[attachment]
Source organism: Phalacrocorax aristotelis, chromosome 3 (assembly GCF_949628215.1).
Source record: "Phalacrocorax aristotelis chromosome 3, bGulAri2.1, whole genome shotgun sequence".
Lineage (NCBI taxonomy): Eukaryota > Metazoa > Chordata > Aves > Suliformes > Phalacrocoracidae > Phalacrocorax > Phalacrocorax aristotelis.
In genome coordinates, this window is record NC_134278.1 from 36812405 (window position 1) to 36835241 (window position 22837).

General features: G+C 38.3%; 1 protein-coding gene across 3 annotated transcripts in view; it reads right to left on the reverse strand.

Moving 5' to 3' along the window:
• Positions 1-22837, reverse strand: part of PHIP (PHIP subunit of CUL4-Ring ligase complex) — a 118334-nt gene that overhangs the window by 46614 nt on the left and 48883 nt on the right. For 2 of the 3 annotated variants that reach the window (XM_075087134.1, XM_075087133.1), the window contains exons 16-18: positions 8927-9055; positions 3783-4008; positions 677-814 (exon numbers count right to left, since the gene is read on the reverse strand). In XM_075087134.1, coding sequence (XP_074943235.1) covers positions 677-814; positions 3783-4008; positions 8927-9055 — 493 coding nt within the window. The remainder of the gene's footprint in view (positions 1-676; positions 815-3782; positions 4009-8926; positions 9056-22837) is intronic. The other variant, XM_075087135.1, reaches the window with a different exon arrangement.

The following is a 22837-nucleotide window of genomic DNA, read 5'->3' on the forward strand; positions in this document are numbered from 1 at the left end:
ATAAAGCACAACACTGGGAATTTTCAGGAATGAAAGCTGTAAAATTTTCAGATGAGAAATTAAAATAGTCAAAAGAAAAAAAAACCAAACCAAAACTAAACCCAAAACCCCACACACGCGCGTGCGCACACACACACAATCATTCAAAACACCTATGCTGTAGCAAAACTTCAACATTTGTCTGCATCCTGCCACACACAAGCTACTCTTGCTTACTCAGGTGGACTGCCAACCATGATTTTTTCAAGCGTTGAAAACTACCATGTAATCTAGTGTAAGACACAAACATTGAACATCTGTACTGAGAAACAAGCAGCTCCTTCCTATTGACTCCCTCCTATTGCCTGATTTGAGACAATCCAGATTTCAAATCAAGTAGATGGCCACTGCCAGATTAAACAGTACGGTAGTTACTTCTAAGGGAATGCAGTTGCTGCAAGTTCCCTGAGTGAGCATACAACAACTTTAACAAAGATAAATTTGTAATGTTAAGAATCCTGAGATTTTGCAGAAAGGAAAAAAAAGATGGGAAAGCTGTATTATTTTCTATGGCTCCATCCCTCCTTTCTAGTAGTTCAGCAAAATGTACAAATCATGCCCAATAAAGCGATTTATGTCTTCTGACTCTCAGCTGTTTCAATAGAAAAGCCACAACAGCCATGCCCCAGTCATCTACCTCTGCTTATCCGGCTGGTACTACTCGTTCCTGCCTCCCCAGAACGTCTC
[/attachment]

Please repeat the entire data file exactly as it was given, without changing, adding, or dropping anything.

Source organism: Phalacrocorax aristotelis, chromosome 3 (assembly GCF_949628215.1).
Source record: "Phalacrocorax aristotelis chromosome 3, bGulAri2.1, whole genome shotgun sequence".
Lineage (NCBI taxonomy): Eukaryota > Metazoa > Chordata > Aves > Suliformes > Phalacrocoracidae > Phalacrocorax > Phalacrocorax aristotelis.
In genome coordinates, this window is record NC_134278.1 from 36812405 (window position 1) to 36835241 (window position 22837).

General features: G+C 38.3%; 1 protein-coding gene across 3 annotated transcripts in view; it reads right to left on the reverse strand.

Moving 5' to 3' along the window:
• Positions 1-22837, reverse strand: part of PHIP (PHIP subunit of CUL4-Ring ligase complex) — a 118334-nt gene that overhangs the window by 46614 nt on the left and 48883 nt on the right. For 2 of the 3 annotated variants that reach the window (XM_075087134.1, XM_075087133.1), the window contains exons 16-18: positions 8927-9055; positions 3783-4008; positions 677-814 (exon numbers count right to left, since the gene is read on the reverse strand). In XM_075087134.1, coding sequence (XP_074943235.1) covers positions 677-814; positions 3783-4008; positions 8927-9055 — 493 coding nt within the window. The remainder of the gene's footprint in view (positions 1-676; positions 815-3782; positions 4009-8926; positions 9056-22837) is intronic. The other variant, XM_075087135.1, reaches the window with a different exon arrangement.

The following is a 22837-nucleotide window of genomic DNA, read 5'->3' on the forward strand; positions in this document are numbered from 1 at the left end:
ATAAAGCACAACACTGGGAATTTTCAGGAATGAAAGCTGTAAAATTTTCAGATGAGAAATTAAAATAGTCAAAAGAAAAAAAAACCAAACCAAAACTAAACCCAAAACCCCACACACGCGCGTGCGCACACACACACAATCATTCAAAACACCTATGCTGTAGCAAAACTTCAACATTTGTCTGCATCCTGCCACACACAAGCTACTCTTGCTTACTCAGGTGGACTGCCAACCATGATTTTTTCAAGCGTTGAAAACTACCATGTAATCTAGTGTAAGACACAAACATTGAACATCTGTACTGAGAAACAAGCAGCTCCTTCCTATTGACTCCCTCCTATTGCCTGATTTGAGACAATCCAGATTTCAAATCAAGTAGATGGCCACTGCCAGATTAAACAGTACGGTAGTTACTTCTAAGGGAATGCAGTTGCTGCAAGTTCCCTGAGTGAGCATACAACAACTTTAACAAAGATAAATTTGTAATGTTAAGAATCCTGAGATTTTGCAGAAAGGAAAAAAAAGATGGGAAAGCTGTATTATTTTCTATGGCTCCATCCCTCCTTTCTAGTAGTTCAGCAAAATGTACAAATCATGCCCAATAAAGCGATTTATGTCTTCTGACTCTCAGCTGTTTCAATAGAAAAGCCACAACAGCCATGCCCCAGTCATCTACCTCTGCTTATCCGGCTGGTACTACTCGTTCCTGCCTCCCCAGAACGTCTC